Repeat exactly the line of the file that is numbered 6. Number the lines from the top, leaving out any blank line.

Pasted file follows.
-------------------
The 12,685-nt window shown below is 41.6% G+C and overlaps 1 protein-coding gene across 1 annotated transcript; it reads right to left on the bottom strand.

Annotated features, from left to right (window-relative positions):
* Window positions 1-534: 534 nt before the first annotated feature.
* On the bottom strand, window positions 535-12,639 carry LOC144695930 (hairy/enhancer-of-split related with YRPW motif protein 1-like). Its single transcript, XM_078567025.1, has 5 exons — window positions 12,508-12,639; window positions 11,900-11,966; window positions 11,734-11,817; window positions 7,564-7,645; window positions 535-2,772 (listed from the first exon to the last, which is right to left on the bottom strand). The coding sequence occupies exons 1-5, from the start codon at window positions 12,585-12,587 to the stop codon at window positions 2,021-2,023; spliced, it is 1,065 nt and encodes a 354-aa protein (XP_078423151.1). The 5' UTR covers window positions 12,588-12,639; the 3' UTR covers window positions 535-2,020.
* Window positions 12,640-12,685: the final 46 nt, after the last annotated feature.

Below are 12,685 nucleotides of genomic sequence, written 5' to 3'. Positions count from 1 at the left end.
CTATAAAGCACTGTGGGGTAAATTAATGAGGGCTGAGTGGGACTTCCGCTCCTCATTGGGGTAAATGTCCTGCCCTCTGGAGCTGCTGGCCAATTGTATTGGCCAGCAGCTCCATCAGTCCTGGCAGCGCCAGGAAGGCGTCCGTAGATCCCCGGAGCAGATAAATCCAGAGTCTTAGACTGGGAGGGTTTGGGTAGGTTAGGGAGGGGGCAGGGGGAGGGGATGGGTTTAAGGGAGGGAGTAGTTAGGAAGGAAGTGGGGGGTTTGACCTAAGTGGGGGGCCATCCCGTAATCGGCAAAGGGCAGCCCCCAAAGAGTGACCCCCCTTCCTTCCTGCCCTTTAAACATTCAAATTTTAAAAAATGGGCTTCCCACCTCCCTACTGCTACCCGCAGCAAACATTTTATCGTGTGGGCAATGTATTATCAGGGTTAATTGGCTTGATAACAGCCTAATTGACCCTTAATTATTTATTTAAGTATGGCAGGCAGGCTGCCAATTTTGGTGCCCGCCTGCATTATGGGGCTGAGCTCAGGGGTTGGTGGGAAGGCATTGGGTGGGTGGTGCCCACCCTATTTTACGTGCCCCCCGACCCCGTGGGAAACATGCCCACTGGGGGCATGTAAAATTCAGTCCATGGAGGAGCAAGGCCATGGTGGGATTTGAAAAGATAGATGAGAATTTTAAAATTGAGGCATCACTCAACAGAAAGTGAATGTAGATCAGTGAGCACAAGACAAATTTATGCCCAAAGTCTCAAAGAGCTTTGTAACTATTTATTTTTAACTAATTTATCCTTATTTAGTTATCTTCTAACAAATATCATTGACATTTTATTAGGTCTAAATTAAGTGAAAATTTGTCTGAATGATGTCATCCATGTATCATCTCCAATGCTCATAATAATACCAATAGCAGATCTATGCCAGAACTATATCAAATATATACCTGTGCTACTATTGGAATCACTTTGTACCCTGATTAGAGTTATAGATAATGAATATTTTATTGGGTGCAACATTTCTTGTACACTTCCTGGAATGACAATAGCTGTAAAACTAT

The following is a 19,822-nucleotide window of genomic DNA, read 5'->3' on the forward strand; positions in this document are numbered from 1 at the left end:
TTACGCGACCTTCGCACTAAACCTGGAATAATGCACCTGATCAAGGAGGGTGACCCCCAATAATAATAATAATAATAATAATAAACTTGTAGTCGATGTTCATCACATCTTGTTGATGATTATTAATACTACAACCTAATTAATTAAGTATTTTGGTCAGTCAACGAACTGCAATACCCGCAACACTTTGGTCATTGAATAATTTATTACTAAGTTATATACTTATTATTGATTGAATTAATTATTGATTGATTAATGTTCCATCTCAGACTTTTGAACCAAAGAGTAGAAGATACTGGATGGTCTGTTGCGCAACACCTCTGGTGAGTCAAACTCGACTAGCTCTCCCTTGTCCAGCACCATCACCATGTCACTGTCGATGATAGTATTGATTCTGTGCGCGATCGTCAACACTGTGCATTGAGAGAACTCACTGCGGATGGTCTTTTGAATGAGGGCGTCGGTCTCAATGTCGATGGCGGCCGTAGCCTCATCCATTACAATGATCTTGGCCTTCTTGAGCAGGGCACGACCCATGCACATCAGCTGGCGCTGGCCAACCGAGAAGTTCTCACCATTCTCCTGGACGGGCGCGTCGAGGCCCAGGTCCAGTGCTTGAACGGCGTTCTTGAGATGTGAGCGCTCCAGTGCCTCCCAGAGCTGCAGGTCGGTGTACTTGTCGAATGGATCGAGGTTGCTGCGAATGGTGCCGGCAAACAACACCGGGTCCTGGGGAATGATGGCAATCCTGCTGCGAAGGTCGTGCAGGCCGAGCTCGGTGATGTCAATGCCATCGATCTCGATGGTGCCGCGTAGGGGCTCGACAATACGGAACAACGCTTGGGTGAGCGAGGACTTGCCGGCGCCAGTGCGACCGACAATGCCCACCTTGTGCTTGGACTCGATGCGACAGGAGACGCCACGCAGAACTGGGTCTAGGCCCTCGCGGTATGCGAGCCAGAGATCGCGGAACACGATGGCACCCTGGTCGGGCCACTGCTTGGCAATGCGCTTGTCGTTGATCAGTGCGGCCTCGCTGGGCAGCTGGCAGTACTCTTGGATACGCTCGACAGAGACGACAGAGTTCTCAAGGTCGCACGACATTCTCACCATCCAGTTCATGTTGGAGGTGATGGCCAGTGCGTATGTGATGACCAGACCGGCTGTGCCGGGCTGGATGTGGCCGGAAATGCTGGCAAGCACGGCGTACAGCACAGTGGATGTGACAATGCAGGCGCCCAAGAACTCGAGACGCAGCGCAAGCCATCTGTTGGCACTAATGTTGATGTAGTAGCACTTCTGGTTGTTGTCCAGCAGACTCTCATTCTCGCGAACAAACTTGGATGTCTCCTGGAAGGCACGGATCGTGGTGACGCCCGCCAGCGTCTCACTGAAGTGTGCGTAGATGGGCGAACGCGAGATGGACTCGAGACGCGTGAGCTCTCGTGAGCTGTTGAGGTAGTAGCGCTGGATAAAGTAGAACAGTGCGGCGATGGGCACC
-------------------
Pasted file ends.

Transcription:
Below are 12,685 nucleotides of genomic sequence, written 5' to 3'. Positions count from 1 at the left end.